Virginia Golfer Sep / Oct 2017 - Page 30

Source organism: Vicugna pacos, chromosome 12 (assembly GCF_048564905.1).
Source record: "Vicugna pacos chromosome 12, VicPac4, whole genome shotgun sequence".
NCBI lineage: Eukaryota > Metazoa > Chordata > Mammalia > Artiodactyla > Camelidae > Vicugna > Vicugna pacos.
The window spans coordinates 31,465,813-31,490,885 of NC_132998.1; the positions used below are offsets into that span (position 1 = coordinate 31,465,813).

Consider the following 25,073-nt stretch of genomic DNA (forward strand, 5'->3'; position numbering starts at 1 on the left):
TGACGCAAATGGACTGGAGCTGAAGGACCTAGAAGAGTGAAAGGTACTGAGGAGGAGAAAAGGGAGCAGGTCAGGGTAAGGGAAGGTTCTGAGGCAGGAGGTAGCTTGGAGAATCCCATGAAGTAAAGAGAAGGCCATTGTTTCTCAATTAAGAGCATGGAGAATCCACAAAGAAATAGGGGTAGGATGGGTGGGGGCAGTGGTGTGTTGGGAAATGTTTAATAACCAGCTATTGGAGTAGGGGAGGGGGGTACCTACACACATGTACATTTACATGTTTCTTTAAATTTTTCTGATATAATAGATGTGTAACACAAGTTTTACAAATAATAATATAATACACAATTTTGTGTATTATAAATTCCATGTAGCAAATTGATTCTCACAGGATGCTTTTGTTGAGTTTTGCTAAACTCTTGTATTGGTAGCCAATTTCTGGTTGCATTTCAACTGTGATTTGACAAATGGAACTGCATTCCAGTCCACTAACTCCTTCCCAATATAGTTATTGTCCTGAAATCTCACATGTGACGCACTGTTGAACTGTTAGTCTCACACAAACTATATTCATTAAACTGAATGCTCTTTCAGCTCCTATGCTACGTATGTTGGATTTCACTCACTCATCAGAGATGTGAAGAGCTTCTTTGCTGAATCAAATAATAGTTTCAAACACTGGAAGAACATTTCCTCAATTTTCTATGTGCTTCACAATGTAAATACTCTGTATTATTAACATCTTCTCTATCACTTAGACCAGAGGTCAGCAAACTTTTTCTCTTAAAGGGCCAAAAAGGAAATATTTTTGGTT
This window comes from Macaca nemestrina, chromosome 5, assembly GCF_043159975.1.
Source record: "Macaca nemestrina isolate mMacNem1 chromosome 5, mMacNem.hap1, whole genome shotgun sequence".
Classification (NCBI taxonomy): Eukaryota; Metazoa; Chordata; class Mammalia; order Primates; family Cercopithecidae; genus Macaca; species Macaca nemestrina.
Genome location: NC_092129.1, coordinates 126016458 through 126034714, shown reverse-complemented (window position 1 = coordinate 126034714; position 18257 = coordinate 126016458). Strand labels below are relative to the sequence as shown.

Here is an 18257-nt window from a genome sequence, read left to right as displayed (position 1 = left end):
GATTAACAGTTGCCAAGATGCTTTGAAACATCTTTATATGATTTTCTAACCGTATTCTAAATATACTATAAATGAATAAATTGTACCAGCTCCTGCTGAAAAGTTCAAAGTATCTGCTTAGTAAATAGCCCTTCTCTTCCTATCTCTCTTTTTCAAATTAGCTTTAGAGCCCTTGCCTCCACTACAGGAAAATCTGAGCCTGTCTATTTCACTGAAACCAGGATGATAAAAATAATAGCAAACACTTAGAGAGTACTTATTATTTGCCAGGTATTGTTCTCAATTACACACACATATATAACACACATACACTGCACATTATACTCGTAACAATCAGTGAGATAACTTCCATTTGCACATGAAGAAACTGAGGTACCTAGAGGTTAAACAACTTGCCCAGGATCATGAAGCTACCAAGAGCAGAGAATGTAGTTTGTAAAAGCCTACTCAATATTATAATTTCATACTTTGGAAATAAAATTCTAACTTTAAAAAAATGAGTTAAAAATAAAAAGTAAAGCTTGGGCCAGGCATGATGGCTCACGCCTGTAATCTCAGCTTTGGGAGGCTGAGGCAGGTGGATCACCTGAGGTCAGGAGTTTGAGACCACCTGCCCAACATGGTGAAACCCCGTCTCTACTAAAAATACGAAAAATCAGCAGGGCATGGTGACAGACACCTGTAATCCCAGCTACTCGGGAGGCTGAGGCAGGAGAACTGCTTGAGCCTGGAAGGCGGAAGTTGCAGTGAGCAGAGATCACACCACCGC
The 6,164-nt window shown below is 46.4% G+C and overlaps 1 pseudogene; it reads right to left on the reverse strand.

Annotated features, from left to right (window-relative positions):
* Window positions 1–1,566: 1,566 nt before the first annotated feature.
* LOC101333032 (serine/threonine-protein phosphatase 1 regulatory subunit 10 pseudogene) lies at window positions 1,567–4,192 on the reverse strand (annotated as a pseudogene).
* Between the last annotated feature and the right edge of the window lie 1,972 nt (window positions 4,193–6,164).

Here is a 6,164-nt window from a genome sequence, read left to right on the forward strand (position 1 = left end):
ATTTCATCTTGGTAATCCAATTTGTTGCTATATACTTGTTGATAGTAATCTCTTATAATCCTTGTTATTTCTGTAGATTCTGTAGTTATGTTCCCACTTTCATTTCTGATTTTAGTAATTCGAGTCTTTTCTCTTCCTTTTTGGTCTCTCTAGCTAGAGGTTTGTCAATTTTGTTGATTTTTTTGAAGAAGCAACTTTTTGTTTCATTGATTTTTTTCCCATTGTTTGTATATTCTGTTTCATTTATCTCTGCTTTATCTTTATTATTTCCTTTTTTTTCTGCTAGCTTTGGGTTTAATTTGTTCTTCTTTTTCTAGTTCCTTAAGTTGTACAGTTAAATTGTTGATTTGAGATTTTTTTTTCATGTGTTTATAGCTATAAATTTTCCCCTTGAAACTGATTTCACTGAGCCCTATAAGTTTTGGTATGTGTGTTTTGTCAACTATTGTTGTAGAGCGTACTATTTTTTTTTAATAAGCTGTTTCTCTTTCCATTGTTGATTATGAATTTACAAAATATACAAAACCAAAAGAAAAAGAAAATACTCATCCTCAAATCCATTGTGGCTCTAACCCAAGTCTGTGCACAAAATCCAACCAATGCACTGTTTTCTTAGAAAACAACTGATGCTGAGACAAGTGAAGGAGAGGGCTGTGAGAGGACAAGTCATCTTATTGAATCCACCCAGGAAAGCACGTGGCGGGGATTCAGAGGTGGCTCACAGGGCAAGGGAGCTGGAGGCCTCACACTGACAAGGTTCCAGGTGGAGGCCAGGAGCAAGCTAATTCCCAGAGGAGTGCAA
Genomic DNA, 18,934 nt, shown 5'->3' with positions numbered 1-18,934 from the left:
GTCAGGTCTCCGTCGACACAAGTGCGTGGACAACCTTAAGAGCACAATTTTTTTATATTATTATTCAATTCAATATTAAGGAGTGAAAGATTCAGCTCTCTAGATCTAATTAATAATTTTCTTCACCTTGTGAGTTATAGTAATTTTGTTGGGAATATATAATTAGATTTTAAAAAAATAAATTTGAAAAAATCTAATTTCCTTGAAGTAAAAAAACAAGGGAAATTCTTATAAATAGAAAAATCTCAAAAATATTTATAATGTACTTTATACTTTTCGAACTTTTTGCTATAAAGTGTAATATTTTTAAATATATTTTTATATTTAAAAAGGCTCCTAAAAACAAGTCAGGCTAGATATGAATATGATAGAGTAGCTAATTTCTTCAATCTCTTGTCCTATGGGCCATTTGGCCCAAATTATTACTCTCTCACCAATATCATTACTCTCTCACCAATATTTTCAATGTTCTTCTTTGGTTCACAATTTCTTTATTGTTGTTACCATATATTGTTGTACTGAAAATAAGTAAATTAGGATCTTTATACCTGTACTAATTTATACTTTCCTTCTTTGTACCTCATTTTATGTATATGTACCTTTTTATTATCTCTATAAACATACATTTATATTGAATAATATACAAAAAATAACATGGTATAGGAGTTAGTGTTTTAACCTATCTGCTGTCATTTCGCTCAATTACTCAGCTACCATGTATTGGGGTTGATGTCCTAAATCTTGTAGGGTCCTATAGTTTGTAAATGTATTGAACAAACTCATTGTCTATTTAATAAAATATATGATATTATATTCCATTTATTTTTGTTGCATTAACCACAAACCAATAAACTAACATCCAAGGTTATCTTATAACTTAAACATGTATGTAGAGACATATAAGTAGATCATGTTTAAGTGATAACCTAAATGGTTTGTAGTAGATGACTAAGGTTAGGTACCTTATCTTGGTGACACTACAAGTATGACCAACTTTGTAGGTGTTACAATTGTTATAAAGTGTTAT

Davis Love III (left) has helped redesign several col- lege courses, including ones at Florida, Georgia and Furman. He hopes to bring Birdwood to the level of top college courses across the nation. Rotella and Love have been close friends for decades—so close that Love insisted on Rotella becoming an assistant captain on the Ryder Cup team last fall—and described the good doctor’s presence as invaluable. “Bob really worked hard behind the scenes,” Goodwin said. “It’s not by accident that Davis is sitting here. Bob had a lot to do with it.” Goodwin had been highly impressed with the work of the Love Design team (Love III, brother Mark, and Scott Sherman) in the redesign of Goodwin’s Hilton Head course at Sea Pines. Atlantic Dunes is a brand new course built on top of the original Ocean Course, and opened to rave reviews. Love’s team also built a popular course in Cabo San Lucas, a course at Barefoot in Myrtle Beach, and renovated the University of Georgia course, considered among the top 10 collegiate courses in the country. Sherman worked on the University of Flor- ida course redesign and the Furman course, where he lives in Greenville, S.C. “We believe Birdwood will be the finest team golf facility in the country for collegiate golf,” said Pat Hogan, executive vice presi- dent and COO at the University of Virginia. Love said he is eager to take on that challenge. “It’s exciting to take a great golf course and make it better,” Love said. “I’m a for- mer college player, and having watched the college process that last five years with my 28 son, Dru, having played at Alabama, I know what Virginia needs to get the best high school recruits to come to Charlottesville.” Love has always been influenced by the traditional golf designers. His father, a high- ly-respected teaching pro and golf coach at the University of North Carolina, “was as old school as it g ets,” Love III said. “In my mind’s eye, Birdwood suits for an old style golf course,” Love III said. “We want it to look like it has been here for a hundred years.” Love’s design team wants to bring out the history of the Birdwood landscape, which was part of a 1739 “upland wilderness” land patent, one of the earliest in the Virginia col- ony. Part of the redesign will include holes near the historic grounds of the Birdwood mansion, a two-story brick plantation house built between 1819 and 1830, featuring a dis- tinctive lighthouse-shaped water tower, and traces of the late 19th century ornamental gardens, that includes elaborate sculptures. Love and his cohorts fell in love with the idea of playing back toward the north por- tion of the land in order to get a touch of the mansion and the history. “Davis said if you can get to the point where you can touch that, you can feel that while you’re playing, you can feel the historic context of the site,” said Chris Schooley, senior real estate project manager for the Virginia Foundation. “Davis believes that’s the character of the property, that’s what you’re going to leave with. He really liked that context at the end of the round because that’s the image you’re going to take with you.” Current holes No. 1, 2, 14, and 18 will remain, but will be modified to play more fairly and in some cases lengthened to accommodate modern technology. Six new holes on the “back 80” unused portion of V I R G I N I A G O L F E R | S E P T E M B E R / O C T O B E R 2 0 17 the property will be created. Those will be the new No. 3, 4, 6, 7, 8, and 12 holes. The other eight holes will be reworked in a fairly significant way. The current par-3 14th hole, known as the island green, will be eliminated because Love has a disdain for island greens unless they are natural. He believes golf holes should always offer the player an escape option. Love’s team is excited about the proposed new four finishing holes, which will be different in character and play toward the mansion. The par-5 15th will play backward down the current No. 7 corridor. No. 16 will play across the current No. 6 pond, some- thing Love himself really pushed for. No. 17 will be a picturesque par-3, playing down toward the same pond, while the new 18 will be the old No. 9, just much longer, as in a 500-yard par 4. Martin Winters, Birdwood’s director of golf, who has worked there since 1993, said the project is something he’s dreamed of for years. “We have a lot of infrastructure issues because we’re a 32-year-old course, and I think this redesign will give us a course that not only University of Virgin- ia students, staff, and the entire univer- sity community can enjoy, but also the Charlottesville community, the First Tee organization, our local tournaments such as the Jefferson Cup, and the university men’s and women’s golf teams.” Bowen Sargent, the longtime coach of the University of Virginia’s men’s program, also speaking for Kim Lewellen’s women’s program, said they are both excited about the future. Not only will the course be rede- signed, but the plan is to build a state-of- the-art teaching and practice facility for the men’s and women’s teams. “Having a world-class golf course, which I know Davis Love III will construct, will assist our recruiting and player development,” Sar- gent said. “More importantly, the new Bird- wood will give Kim and I the ability to host a local tournament and NCAA tournaments.” Love will also design a quality and func- tional short-game area adjacent to the new home for the golf teams, which will also assist in recruiting and development. Goodwin’s big dreams will carry a big price tag, yet to be determined. “Doing it right is going to cost 15 or 20 per- cent more than someone else who isn’t doing it right,” Goodwin explained to boosters. That’s the cost of dreaming big, something Goodwin believes is worth the expense. Dreaming Big